New Orleans’ Hurray for the Riff Raff Blaze Trails, Tangle Up Roots Music
"There's a very common theme of, 'I don't feel at home in the world' says founder Alynda Lee Segarra
Who: Hurray for the Riff Raff founder Alynda Lee Segarra currently operates out of New Orleans, but the 26-year-old of Puerto Rican descent originally hails from the Bronx. (Full disclosure: We attended elementary school together.) But days before her 17th birthday, she ran away from her New York City home. “It was definitely the dramatic thing of leaving a note and doing that whole thing,” says the singer-songwriter, who spent years hopping trains and traveling the U.S. “My focus was to explore the country and live a nomadic lifestyle. But New Orleans immediately became my spiritual home.” Once she established herself in the Big Easy (not long after Hurricane Katrina devastated the region), Segarra fell in with a circle of musicians called the Dead Man’s Street Orchestra, a local collective in need of a washboard player. Eventually, she graduated to the banjo, began writing her own songs — folk gems that honor America’s ever-evolving roots music tradition — and adopted the moniker Hurray for the Riff Raff, an alias that has yielded a string of albums, the most recent of which, Small Town Heroes, is out this week on ATO Records.
O Coen Brothers, Where Art Thou: “What I love about roots music is that it’s so personal, but it also really touches on feelings that everyone can relate to,” says Segarra, who was raised on a steady diet of Motown and doo-wop, but also cites the O Brother, Where Art Thou? soundtrack as an early touchstone in her musical education. “[That] was a really important album for me, because that was my first listen in that style — the first time I heard music that was based in the South and that was really old. There was this different texture to the recording. A lot of those recordings were modern recordings, but they had that old style down so well. It was really good for a new listener, and that led me to Johnny Cash and Patsy Cline.”
Redraw the Margins: With Small Town Heroes, Segarra and her backing band have woven together a tapestry of influences and styles. Recorded with engineer Andrija Tokic at his Nashville studio the Bomb Shelter, the new self-produced LP not only channels doo-wop and Motown, but also honors the blues, bluegrass, country, and folk music. Lyrically, Segarra both salutes and mourns for New Orleans: See the harmonica-blessed “End of the Line,” a love letter to the Ninth Ward, and “St. Roch Blues,” a spiritual inspired by a shocking series of murders that swept through the city’s St. Roch neighborhood in 2011. Throughout the album’s 12 tracks, Hurray for the Riff Raff serve the underserved and give voice to those who might not feel heard.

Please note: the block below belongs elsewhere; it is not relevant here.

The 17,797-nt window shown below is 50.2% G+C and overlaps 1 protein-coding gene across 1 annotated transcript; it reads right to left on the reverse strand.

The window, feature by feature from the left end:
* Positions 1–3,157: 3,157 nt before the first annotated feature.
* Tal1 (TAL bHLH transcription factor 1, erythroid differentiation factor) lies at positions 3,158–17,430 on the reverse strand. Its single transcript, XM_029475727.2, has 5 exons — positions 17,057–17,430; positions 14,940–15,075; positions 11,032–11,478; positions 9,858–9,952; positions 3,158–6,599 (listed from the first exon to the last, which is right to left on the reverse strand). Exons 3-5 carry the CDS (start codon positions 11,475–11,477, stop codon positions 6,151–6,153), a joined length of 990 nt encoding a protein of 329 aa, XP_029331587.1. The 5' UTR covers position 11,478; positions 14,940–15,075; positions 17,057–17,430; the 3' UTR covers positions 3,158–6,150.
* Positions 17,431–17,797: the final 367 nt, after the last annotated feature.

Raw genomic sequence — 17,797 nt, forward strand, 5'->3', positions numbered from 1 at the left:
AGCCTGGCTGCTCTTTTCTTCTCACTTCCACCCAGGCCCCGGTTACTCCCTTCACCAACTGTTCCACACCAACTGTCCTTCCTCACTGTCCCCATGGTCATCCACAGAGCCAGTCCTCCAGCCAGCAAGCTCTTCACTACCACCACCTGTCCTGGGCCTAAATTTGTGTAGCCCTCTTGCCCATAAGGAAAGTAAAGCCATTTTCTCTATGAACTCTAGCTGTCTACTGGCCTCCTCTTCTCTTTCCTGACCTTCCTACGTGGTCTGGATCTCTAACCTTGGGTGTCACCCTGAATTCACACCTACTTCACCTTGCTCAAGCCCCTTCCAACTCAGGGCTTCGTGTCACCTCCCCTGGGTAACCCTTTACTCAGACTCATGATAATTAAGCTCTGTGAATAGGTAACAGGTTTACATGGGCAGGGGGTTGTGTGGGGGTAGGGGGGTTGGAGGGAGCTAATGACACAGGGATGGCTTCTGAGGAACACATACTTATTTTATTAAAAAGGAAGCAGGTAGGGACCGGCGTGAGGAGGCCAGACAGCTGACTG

“I always get excited, specifically when young girls are really excited about the music,” Segarra says. “They feel like it’s really empowering to see another female musician. And also, the band has a really strong connection with queer culture and queer identity.” (Segarra herself identifies as queer; Yosi Perlstein, the group’s fiddle player, identifies as transgender.) “That’s just such a huge focus of our generation, and I think it’s been really empowering for young people to see a band represent that, and a band be very proud of that, and put that into their music. And lately, we’ve been connecting a lot with this older generation — like older hippies that are just like, ‘Man, we thought this type of music didn’t exist anymore.'”
Small-Town Pride: “I feel like there’s a very common theme of, ‘I don’t feel at home in the world,'” Segarra says, explaining her attraction to roots music. “And whether it’s the Carter Family singing it, or Woody Guthrie singing it, or an old blues musician singing, it’s just a very common feeling of feeling like an alien and wondering where you fit in.” Reflecting on her decision to flee home, she says, “Although I loved New York, I felt really stifled by New York. I didn’t really feel like I could live up to the expectations of the city, you know? But even now, when I think about it, I’m like, ‘I don’t think I could do that now’ — go live on the road like that. So much of it was this really romantic, beatnik type of dream, being like, ‘I want to go out there and not have any fallback plans.'”
In the years since she ran away from the Bronx, Segarra has reconnected with her loved ones. “I’m really excited to share [Small Town Heroes] with my family, and to have their recognition and their respect,” she says. “I’ve had a really incredible relationship with my aunt, who raised me… Just being able to be like, ‘I know that I put you through hell and did all these crazy things, but here is this work that I’ve done.’ Trying to make her proud is really important to me.”